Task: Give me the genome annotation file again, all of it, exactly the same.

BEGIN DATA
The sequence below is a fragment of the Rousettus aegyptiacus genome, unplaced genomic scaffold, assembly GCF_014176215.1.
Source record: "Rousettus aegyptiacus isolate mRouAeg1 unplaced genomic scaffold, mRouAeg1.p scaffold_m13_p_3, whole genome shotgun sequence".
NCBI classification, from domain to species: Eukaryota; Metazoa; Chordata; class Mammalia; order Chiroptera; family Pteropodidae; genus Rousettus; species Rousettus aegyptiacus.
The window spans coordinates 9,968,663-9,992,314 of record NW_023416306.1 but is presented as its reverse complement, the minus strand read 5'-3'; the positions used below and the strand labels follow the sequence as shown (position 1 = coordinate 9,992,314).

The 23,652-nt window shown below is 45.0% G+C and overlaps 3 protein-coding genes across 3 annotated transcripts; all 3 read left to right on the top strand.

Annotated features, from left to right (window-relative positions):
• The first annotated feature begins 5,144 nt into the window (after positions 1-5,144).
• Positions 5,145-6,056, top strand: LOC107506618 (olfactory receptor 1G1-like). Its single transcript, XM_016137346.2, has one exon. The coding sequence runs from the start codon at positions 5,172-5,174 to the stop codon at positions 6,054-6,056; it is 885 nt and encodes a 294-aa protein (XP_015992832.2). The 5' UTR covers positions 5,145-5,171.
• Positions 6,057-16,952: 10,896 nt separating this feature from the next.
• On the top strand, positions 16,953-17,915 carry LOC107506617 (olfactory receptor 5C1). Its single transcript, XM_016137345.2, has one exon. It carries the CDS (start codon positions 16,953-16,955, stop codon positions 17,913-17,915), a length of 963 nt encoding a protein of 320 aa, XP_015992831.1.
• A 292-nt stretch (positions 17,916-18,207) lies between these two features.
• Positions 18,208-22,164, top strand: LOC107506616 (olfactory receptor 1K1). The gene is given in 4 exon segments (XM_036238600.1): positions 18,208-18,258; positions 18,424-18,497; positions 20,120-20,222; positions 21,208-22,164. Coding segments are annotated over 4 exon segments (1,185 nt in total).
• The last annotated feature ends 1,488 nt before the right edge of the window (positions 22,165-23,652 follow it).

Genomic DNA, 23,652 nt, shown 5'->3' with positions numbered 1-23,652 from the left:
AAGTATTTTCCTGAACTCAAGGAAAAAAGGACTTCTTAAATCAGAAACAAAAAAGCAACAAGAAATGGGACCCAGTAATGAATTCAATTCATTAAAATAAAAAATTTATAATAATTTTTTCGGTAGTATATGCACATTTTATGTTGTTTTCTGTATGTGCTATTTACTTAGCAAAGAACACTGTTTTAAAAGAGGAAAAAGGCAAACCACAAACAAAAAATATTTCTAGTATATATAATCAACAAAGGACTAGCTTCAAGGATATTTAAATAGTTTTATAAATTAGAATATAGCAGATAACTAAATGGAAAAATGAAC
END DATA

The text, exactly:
The sequence below is a fragment of the Rousettus aegyptiacus genome, unplaced genomic scaffold, assembly GCF_014176215.1.
Source record: "Rousettus aegyptiacus isolate mRouAeg1 unplaced genomic scaffold, mRouAeg1.p scaffold_m13_p_3, whole genome shotgun sequence".
NCBI classification, from domain to species: Eukaryota; Metazoa; Chordata; class Mammalia; order Chiroptera; family Pteropodidae; genus Rousettus; species Rousettus aegyptiacus.
The window spans coordinates 9,968,663-9,992,314 of record NW_023416306.1 but is presented as its reverse complement, the minus strand read 5'-3'; the positions used below and the strand labels follow the sequence as shown (position 1 = coordinate 9,992,314).

The 23,652-nt window shown below is 45.0% G+C and overlaps 3 protein-coding genes across 3 annotated transcripts; all 3 read left to right on the top strand.

Annotated features, from left to right (window-relative positions):
• The first annotated feature begins 5,144 nt into the window (after positions 1-5,144).
• Positions 5,145-6,056, top strand: LOC107506618 (olfactory receptor 1G1-like). Its single transcript, XM_016137346.2, has one exon. The coding sequence runs from the start codon at positions 5,172-5,174 to the stop codon at positions 6,054-6,056; it is 885 nt and encodes a 294-aa protein (XP_015992832.2). The 5' UTR covers positions 5,145-5,171.
• Positions 6,057-16,952: 10,896 nt separating this feature from the next.
• On the top strand, positions 16,953-17,915 carry LOC107506617 (olfactory receptor 5C1). Its single transcript, XM_016137345.2, has one exon. It carries the CDS (start codon positions 16,953-16,955, stop codon positions 17,913-17,915), a length of 963 nt encoding a protein of 320 aa, XP_015992831.1.
• A 292-nt stretch (positions 17,916-18,207) lies between these two features.
• Positions 18,208-22,164, top strand: LOC107506616 (olfactory receptor 1K1). The gene is given in 4 exon segments (XM_036238600.1): positions 18,208-18,258; positions 18,424-18,497; positions 20,120-20,222; positions 21,208-22,164. Coding segments are annotated over 4 exon segments (1,185 nt in total).
• The last annotated feature ends 1,488 nt before the right edge of the window (positions 22,165-23,652 follow it).

Genomic DNA, 23,652 nt, shown 5'->3' with positions numbered 1-23,652 from the left:
AAGTATTTTCCTGAACTCAAGGAAAAAAGGACTTCTTAAATCAGAAACAAAAAAGCAACAAGAAATGGGACCCAGTAATGAATTCAATTCATTAAAATAAAAAATTTATAATAATTTTTTCGGTAGTATATGCACATTTTATGTTGTTTTCTGTATGTGCTATTTACTTAGCAAAGAACACTGTTTTAAAAGAGGAAAAAGGCAAACCACAAACAAAAAATATTTCTAGTATATATAATCAACAAAGGACTAGCTTCAAGGATATTTAAATAGTTTTATAAATTAGAATATAGCAGATAACTAAATGGAAAAATGAAC